Humans have cognitive mechanisms that allow them to keep track of time, represent past events, and simulate the future, but these capacities have intrinsic constraints. Here, we explore the role of material culture as an extension of internal time representations through anthropological and archeological case studies, focusing on Upper Paleolithic material culture. We argue that calendars complement and extend internal time representations, because they enable humans to project past events into …Read more
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    This paper examines explanations for human artistic behavior in two reductionist research programs, cognitive neuroscience and evolutionary psychology. Despite their different methodological outlooks, both approaches converge on an explanation of art production and appreciation as byproducts of normal perceptual and motivational cognitive skills that evolved in response to problems originally not related to art, such as the discrimination of salient visual stimuli and speech sounds. The explanat…Read more
  •  5
    Science as Structured Imagination
    Journal of Creative Behavior 44 (1): 29-44. 2010.
    This paper offers an analysis of scientific creativity based on theoretical models and experimental results of the cognitive sciences. Its core idea is that scientific creativity - like other forms of creativity - is structured and constrained by prior ontological expectations. Analogies provide scientists with a powerful epistemic tool to overcome these constraints. While current research on analogies in scientific understanding focuses on near analogies - where target and source domain are clo…Read more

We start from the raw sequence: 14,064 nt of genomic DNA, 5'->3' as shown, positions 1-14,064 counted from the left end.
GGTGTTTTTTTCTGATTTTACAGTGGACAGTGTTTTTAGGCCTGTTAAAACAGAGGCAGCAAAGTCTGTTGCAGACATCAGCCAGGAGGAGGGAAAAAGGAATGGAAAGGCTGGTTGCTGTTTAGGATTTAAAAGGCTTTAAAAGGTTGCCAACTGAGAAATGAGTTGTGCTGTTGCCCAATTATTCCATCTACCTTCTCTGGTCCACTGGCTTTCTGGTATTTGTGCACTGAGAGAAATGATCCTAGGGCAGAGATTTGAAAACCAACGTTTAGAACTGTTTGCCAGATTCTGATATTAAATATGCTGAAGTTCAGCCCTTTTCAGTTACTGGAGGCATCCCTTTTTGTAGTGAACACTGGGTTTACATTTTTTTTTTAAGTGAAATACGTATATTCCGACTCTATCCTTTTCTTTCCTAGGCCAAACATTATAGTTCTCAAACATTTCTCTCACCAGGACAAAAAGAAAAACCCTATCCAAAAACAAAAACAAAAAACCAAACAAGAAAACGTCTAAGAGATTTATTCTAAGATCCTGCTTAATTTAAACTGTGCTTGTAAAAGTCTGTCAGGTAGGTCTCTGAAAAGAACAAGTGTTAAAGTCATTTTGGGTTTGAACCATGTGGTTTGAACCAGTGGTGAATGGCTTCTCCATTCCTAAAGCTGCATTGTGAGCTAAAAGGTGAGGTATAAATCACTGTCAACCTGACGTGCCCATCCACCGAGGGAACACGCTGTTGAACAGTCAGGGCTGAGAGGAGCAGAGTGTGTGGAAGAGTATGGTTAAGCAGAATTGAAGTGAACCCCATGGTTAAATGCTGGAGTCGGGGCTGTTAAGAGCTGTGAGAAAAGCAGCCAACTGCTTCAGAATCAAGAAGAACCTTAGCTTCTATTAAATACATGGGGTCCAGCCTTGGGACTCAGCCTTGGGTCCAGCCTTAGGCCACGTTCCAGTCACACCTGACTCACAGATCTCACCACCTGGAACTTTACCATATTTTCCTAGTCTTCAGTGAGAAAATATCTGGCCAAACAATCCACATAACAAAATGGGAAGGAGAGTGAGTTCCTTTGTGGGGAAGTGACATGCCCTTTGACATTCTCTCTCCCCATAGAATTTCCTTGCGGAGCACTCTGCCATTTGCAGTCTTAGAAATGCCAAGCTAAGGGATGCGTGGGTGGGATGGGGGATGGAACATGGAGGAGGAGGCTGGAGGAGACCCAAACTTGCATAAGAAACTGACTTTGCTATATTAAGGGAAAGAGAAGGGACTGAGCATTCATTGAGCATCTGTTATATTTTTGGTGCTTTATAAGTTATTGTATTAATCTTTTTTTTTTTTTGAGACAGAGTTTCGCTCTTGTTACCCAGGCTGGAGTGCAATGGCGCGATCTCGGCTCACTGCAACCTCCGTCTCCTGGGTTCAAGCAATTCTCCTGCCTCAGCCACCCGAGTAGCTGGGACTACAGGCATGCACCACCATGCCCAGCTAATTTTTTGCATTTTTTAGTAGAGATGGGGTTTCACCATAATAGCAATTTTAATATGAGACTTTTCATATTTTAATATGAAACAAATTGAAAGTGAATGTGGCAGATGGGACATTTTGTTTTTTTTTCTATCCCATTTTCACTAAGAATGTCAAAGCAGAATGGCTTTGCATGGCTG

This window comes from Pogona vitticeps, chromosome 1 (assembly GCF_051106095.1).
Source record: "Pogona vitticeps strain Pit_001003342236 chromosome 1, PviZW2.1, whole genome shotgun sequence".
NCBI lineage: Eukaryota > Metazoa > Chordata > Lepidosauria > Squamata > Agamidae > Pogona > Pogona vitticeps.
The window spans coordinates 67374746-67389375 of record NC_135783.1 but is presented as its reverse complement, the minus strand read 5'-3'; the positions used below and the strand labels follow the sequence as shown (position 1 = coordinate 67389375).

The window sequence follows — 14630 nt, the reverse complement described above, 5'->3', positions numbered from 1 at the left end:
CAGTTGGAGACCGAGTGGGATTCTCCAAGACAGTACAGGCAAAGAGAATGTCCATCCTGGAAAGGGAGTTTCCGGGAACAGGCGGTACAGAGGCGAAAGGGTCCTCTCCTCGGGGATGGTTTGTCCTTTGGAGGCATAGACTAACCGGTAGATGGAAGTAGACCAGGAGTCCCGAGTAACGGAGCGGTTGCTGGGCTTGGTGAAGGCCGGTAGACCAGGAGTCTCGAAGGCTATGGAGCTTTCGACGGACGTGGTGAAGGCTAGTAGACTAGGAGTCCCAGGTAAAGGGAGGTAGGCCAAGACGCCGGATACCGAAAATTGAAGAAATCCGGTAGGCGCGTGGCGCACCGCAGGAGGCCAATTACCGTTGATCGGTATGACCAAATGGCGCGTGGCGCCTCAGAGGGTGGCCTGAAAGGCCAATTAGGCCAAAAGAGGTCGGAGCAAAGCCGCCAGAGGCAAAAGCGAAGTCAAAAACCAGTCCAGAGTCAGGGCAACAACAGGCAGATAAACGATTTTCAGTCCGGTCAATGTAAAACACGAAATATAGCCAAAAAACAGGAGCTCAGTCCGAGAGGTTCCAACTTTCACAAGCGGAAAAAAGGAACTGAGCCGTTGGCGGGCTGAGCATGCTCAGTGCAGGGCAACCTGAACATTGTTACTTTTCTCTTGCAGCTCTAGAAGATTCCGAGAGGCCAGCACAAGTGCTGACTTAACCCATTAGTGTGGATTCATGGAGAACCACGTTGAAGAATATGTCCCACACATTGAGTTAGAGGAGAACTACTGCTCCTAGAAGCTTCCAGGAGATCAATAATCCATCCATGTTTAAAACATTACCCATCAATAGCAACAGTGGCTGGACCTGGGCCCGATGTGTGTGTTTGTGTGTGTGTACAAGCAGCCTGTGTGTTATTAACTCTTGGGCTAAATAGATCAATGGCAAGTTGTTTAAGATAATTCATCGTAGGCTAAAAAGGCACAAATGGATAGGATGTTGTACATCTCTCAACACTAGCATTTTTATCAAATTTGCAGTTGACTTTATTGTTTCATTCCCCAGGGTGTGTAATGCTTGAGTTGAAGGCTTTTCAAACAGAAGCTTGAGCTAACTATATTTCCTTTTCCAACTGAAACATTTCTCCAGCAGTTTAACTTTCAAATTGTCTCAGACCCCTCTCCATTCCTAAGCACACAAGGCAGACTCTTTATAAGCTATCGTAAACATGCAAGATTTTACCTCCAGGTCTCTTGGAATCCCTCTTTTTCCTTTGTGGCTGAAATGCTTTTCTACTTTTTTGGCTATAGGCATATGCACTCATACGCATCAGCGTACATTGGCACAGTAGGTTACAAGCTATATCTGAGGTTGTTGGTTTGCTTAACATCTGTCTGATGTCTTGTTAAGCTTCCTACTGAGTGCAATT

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    Our ability for scientific reasoning is a byproduct of cognitive faculties that evolved in response to problems related to survival and reproduction. Does this observation increase the epistemic standing of science, or should we treat scientific knowledge with suspicion? The conclusions one draws from applying evolutionary theory to scientific beliefs depend to an important extent on the validity of evolutionary arguments (EAs) or evolutionary debunking arguments (EDAs). In this paper we show th…Read more
  •  483
    There is a large gap between the specialized knowledge of scientists and laypeople’s understanding of the sciences. The novice-expert problem arises when non-experts are confronted with (real or apparent) scientific disagreement, and when they don’t know whom to trust. Because they are not able to gauge the content of expert testimony, they rely on imperfect heuristics to evaluate the trustworthiness of scientists. This paper investigates why some bodies of scientific knowledge become polarized …Read more